• 28-OCT-2015

  • SOURCE: American Heart Association

World's No. 2 Killer Inspires Hip Hop Collaboration

DALLAS, Oct. 28, 2015 – Hip Hop Artist Dee-1 thought his family was beating the odds when it came to stroke. He was wrong.

Dee-1 dug into his own family history when he was approached by Tha Hip Hop Doc Rani Whitfield, M.D., to collaborate on a song and music video supporting the American Heart Association/American Stroke Association's World Stroke Day campaign. Dee-1 agreed to help because he knew stroke was prevalent in the community and among African Americans in particular, but didn't know it would hit so close to home.

"Once I learned my aunt passed away from stroke, I thought of this project in a whole different light," said the former teacher from New Orleans who is one of hip hop's rising stars. "I'm one of the people who needs to be aware of the stroke warning signs. It's already happened to someone in my family and you just never know."

In addition to supporting World Stroke Day, recognized on Oct. 29, the "F.A.S.T. Song" is part of the American Stroke Association's ongoing stroke warning signs campaign promoting the acronym F.A.S.T. If someone spots (F)ace drooping, (A)rm weakness, or (S)peech difficulty, it's (T)ime to call 911.

Stroke is the No. 5 leading cause of death in the U.S. – No. 2 in the world – but one in three Americans can't name any stroke signs, according to American Stroke Association studies.

"People generally know that stroke is serious and that strokes kill, but they don't know how to address the warning signs when they occur," said Whitfield, a family practitioner in Baton Rouge, La., and American Stroke Association volunteer. "I have patients who took a nap when their stroke symptoms came on, hoping that whatever was happening would go away. That's the wrong thing to do."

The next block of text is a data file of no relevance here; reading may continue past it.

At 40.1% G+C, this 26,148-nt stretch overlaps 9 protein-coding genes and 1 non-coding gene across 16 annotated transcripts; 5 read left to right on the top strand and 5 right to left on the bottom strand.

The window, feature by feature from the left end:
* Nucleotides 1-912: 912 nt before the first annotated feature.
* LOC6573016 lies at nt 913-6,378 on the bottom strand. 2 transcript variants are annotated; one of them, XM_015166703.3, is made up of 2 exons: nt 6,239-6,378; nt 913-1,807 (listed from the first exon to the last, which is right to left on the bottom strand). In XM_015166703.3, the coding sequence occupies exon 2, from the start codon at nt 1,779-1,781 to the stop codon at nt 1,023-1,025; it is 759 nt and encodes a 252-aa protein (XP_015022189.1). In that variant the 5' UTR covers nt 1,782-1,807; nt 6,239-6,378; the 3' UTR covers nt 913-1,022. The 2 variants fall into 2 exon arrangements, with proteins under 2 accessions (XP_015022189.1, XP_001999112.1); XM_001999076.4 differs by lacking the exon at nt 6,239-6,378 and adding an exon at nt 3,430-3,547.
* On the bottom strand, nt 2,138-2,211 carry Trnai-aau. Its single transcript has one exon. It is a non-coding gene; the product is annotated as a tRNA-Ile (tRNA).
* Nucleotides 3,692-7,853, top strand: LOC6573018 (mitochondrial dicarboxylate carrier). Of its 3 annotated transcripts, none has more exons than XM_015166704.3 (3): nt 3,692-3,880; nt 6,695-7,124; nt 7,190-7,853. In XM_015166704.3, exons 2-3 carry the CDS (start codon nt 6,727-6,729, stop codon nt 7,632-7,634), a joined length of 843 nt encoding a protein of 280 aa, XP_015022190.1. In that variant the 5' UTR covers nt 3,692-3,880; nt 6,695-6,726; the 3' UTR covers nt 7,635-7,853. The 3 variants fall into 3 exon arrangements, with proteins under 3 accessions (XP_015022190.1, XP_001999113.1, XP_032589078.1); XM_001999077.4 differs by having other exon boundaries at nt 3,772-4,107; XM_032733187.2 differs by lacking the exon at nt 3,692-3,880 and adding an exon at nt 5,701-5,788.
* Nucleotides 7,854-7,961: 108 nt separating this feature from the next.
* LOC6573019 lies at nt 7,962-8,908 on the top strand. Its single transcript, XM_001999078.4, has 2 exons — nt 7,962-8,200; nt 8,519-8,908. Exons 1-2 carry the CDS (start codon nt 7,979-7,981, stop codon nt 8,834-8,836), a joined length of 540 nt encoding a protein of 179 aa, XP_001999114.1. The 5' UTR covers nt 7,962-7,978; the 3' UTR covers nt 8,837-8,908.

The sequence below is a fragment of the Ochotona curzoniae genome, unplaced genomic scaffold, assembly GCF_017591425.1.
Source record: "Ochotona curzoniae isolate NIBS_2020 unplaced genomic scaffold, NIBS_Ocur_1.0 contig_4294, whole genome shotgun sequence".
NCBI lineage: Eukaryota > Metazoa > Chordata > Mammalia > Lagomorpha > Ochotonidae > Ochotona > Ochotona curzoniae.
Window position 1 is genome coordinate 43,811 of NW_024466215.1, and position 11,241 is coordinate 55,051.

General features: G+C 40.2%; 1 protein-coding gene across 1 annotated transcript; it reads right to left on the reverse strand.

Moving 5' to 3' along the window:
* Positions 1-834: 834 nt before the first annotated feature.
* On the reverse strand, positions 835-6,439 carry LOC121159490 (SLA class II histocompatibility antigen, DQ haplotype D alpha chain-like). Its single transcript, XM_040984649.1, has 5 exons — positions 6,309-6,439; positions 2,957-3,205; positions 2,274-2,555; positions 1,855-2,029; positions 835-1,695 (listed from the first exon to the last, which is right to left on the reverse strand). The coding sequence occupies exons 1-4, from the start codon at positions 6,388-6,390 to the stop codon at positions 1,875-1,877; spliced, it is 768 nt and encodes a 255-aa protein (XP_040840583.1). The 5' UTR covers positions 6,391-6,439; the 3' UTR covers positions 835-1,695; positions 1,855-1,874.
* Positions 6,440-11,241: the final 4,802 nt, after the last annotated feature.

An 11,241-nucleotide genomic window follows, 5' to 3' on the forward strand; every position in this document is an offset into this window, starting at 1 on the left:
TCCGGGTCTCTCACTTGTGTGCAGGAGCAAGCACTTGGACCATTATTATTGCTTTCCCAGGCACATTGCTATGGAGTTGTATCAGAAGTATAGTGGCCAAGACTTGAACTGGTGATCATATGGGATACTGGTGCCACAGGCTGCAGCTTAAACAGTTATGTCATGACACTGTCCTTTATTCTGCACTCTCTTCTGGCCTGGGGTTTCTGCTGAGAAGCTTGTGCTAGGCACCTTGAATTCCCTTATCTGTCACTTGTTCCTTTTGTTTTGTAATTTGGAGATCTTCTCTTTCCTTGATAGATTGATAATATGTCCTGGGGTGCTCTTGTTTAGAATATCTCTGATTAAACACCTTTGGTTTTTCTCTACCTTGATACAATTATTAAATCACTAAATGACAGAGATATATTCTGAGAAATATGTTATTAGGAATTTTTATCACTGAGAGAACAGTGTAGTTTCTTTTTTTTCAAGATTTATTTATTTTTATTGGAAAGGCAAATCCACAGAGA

Doctors have effective therapies to treat stroke, but there is a short window for the patient to be evaluated at a hospital and receive treatment like a clot-busting drug or clot-removal device. Recognizing the signs and calling 911 immediately is the key, say experts.

"This campaign is a great way to teach not only the warning signs, but potentially save someone's life," Whitfield said. "People will listen to this song because Dee-1 is involved and because it's a good song."

Collaborating with Whitfield for the American Stroke Association was an easy choice for Dee-1, who is committed to sharing important and respectful messages through hip-hop.

"If people hear a message, positive or negative, presented to them in musical form, they are far more likely to have it stick in their heads and incorporate it into their lifestyles," he said. "Hip-hop is a platform where my words and my energy affect people's lives. I have to make my music and my message positive because I want to make a positive impact while I'm down here on earth."

The American Stroke Association's World Stroke Day campaign is part of its Together to End Stroke initiative nationally sponsored by Medtronic. Together to End Stroke teaches Americans that stroke is largely preventable, treatable and beatable.

The hip hop F.A.S.T. Song was produced by Reggie Nic. The music video was produced by tommysTV. Visit StrokeAssociation.org/WorldStrokeDay to see the video and learn more.

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Media Contact:
Jayme Sandberg, (214) 706-2169, Jayme.Sandberg@heart.org